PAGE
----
ukuðr was first performed at the Heidelberger Frühling Festival (Germany) in March 2007
Subsequently performed by KAMMERENSEMBLE NEUE MUSIK in May 2012 & August 2013
Commission: Heidelberger Frühling Festival
Instrumentation: clarinet, horn, percussion, piano, violin, viola, cello & double bass
KAMMERENSEMBLE NEUE MUSIK performing the opening of ukuðr
BKA Theater, Berlin, May 2012
“ukuðr” (Old Norse) is one of the many origins of the word “uncouth”. I have recently completed a work which takes a glimpse into the idea of nostalgia and it’s meaning. ukuðr is a continuation of this idea and the pieces I am writing at present will form some kind of meta-piece, as part of an ongoing project.
Uncouth and nostalgia are not as remote as ideas and words as they at first appear. Inherent in the meaning of nostalgia (from the Greek words “nostos” meaning return and “algos” meaning pain) is a sense of not knowing, of some kind of ignorance. Although the present day meaning (since the 16th century) of uncouth is an act that is or someone who is strange, clumsy or rude, the word actually derives from “cunnan” – to know. Therefore uncouth once meant not known or unknown. I like the idea of these two seemingly disparate meanings coming together in one word.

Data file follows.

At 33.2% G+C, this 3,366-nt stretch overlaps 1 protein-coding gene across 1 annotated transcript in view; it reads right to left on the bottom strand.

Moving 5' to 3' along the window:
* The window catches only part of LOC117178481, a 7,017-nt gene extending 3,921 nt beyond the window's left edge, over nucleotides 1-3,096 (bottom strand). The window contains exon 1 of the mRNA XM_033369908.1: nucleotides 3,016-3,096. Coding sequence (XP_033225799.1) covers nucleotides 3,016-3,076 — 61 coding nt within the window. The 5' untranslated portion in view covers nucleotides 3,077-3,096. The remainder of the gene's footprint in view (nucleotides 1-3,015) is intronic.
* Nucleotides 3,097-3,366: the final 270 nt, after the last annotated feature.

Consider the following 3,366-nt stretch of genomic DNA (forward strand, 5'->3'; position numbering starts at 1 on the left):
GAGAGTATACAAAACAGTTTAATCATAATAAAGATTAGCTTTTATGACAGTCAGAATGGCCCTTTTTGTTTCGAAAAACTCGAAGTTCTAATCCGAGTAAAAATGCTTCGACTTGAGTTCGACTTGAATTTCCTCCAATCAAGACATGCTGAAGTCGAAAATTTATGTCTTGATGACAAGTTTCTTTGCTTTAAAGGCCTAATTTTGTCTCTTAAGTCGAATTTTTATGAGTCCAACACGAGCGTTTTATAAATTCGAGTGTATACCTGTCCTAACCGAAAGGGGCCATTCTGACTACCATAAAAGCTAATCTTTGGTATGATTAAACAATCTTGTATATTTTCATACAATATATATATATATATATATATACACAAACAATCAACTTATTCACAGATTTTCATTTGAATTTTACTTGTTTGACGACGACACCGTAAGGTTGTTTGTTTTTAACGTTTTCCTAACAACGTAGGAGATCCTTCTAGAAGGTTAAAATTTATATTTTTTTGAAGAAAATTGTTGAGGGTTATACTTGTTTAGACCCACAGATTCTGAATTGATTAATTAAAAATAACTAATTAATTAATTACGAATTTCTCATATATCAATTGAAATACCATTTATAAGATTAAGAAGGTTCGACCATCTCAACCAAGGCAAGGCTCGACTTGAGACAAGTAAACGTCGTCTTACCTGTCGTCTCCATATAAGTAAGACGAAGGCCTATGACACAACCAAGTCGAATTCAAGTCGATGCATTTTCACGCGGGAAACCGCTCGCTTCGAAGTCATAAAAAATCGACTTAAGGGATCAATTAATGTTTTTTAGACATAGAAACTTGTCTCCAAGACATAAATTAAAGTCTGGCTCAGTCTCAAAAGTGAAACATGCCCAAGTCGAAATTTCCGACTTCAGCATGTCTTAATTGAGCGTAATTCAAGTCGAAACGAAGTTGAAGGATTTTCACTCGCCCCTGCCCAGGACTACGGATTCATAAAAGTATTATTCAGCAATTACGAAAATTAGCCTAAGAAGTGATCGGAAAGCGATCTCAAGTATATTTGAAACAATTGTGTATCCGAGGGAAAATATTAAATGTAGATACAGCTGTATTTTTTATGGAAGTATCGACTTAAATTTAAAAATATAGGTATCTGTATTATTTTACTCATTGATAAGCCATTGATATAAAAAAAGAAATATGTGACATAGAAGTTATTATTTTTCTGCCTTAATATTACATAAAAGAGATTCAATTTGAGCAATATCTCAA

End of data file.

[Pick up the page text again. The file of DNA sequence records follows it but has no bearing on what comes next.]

The structural idea is both clear and unclear – I mean this both in the sense of my approach to it and the outcome. My usual approach is to have a very fixed structural plan and I wanted to invite a wildness into not just the instrumental sounds but the whole work. The first section is a slab of aggressive sound – the musical direction from the top is “raw, rough, punk”. The ensemble is divided into three groups and each group has its own persistent idea and sound. I treat this first section as a found object to which I then literally take scissors. The slices, snapshots and fragments then remaining are re-ordered in a slightly incoherent way – fragments of memories from the opening all jumbled up.
© 2015-2017 Naomi Pinnock